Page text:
The lack of diversity in Dutch news rooms has been a point of discussion for decades. The average journalist is supposedly a white, highly educated male who has a centre-left political preference. Ethnic minorities, women, people who had lower education than university and right-wing people are hardly represented in the newsrooms. You can read it everywhere. In 2014, Deuze said in an interview with Trouw that there are “not enough clashes” in newsrooms, because the journalists all have a similar socio-economic background and share the same values. Earlier this year, Klaske Tamerling told Red that there is still characterized by a “male culture” and that women are “scarce” in media management.
There’s an issue, however. The socio-economic characteristics and political preferences of Dutch journalists have not been the subject of extensive research for a while now. Neither are there any recent, hard numbers of the male-female ratio in newsrooms. In 2015, NRC discovered that only 3 per cent of the editorial workers at NOS, RTL Nieuws, Nu.nl and several Dutch newspapers had a non-western background: that’s something we know. But apart from that, we don’t know much about the journalists working for these media now. The research in which Deuze extensively showed the homogeneous characteristics of news rooms in the Netherlands (most journalists being white, male etc.), dates back from the time when the Dutch still paid with the florin.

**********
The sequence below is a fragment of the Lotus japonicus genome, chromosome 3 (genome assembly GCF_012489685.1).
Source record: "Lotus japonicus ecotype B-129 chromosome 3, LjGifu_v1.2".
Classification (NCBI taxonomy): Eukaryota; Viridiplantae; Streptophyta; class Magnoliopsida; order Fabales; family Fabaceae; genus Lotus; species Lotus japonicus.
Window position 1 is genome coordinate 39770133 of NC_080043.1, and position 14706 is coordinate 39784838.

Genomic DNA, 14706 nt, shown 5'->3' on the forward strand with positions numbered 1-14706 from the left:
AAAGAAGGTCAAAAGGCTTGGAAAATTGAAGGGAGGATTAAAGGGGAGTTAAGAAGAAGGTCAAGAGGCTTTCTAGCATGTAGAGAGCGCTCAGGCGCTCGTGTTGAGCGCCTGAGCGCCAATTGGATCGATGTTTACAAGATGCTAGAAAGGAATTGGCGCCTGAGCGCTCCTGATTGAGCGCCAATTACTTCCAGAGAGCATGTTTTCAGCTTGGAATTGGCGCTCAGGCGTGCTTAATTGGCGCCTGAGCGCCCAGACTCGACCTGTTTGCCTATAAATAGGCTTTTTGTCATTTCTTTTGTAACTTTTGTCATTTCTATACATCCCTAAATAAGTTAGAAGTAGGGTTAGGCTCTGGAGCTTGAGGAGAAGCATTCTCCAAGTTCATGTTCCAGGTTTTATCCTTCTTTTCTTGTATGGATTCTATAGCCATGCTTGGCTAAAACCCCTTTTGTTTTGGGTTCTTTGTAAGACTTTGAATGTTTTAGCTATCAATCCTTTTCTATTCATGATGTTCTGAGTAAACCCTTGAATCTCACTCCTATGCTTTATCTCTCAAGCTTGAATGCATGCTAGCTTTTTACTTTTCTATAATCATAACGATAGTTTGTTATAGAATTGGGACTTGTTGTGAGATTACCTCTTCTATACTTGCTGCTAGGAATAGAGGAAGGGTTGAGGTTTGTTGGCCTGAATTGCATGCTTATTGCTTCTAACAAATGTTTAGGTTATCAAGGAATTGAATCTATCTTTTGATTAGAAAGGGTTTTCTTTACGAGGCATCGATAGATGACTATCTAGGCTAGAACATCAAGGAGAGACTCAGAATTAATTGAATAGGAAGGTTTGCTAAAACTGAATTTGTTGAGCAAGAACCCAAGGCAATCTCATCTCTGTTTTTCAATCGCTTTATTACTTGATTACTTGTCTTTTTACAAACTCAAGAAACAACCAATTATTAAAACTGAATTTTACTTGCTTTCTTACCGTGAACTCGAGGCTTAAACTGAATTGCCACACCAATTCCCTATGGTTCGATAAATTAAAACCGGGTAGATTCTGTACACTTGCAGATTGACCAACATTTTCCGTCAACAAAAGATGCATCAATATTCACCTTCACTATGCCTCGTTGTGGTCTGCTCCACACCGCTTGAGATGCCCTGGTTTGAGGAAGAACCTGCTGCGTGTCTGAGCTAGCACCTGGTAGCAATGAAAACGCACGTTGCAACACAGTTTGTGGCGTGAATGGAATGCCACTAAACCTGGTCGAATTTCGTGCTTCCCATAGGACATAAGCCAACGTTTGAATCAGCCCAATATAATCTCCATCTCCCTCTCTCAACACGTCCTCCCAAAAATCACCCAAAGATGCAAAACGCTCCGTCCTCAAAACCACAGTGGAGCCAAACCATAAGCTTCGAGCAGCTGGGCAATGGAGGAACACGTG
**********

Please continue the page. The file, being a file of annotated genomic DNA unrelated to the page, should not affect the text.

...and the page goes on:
Why is nobody researching this topic anymore? Are journalists afraid to undermine their own profession, while academics are simply not interested enough to find out? I mean, the relevance of this topic in media production can’t be denied, so somebody should study it. Maybe I should start reading Dencombre’s “Good Research Guide” and go find things out myself.
Denscombe, Martyn. The good research guide: for small-scale social research projects. McGraw-Hill Education (UK), 2014.